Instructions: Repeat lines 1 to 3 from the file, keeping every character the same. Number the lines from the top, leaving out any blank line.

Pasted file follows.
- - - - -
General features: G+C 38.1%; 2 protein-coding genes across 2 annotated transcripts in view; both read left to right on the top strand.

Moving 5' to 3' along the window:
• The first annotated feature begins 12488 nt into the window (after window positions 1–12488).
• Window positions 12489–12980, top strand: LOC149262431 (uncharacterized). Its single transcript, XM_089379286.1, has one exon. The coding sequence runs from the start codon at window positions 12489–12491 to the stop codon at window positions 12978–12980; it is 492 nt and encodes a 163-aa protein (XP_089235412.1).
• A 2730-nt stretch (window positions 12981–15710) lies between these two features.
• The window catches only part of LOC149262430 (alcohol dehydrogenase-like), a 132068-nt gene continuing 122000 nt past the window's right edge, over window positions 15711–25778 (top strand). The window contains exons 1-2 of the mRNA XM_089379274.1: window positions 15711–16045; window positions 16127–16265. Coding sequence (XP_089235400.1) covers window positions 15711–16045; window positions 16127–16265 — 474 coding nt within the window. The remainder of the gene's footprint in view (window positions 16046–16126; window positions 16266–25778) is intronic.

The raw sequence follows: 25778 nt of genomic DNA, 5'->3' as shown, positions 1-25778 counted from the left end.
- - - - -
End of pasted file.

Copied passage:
General features: G+C 38.1%; 2 protein-coding genes across 2 annotated transcripts in view; both read left to right on the top strand.

Moving 5' to 3' along the window:
• The first annotated feature begins 12488 nt into the window (after window positions 1–12488).